Sleep Apnea and Dream Recall

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February 12, 2010

Brain

Ever had a nightmare or a dream worth remembering but just can't? Chances are you could be suffering with sleep apnea . A recent study published in the Journal of Clinical Sleep Medicine found suffering from obstructive sleep apnea drastically reduces nightmare recall.

The study found that 71.4 percent of people who did not have obstructive sleep apnea recalled their dreams, while only 43.2 percent of patients with mild obstructive sleep apnea were able to do the same.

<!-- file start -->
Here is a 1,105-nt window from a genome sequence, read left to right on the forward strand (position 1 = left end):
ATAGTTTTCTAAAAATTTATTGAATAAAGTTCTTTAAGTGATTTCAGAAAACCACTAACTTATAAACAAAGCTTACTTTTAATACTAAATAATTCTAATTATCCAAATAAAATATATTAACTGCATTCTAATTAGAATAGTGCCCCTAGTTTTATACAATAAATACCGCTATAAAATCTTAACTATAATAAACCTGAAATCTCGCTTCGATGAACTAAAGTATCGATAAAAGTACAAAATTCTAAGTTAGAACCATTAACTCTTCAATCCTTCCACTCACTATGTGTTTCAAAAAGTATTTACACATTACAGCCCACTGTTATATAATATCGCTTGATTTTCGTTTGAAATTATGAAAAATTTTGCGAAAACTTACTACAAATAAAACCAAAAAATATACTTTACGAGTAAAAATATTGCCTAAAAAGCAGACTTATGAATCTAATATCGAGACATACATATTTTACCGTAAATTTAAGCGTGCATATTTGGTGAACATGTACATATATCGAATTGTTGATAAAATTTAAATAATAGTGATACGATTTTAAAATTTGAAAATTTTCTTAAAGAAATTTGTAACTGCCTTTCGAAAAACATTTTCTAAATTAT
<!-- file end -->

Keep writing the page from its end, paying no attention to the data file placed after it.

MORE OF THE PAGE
Dreaming occurs about 90 minutes after falling asleep and increases over later part of night; necessary for providing energy to brain and body; brain is active and dreams occur as eyes dart back and forth; bodies become immobile and relaxed; muscles shut down; breathing and heart rate may become irregular; important to daytime performance and may contribute to memory consolidation – but with sleep apnea, some of the benefits of this important sleep stage is lost.

Learn more about sleep apnea and dreams - and check out the study in the Journal of Clinical Sleep Medicine .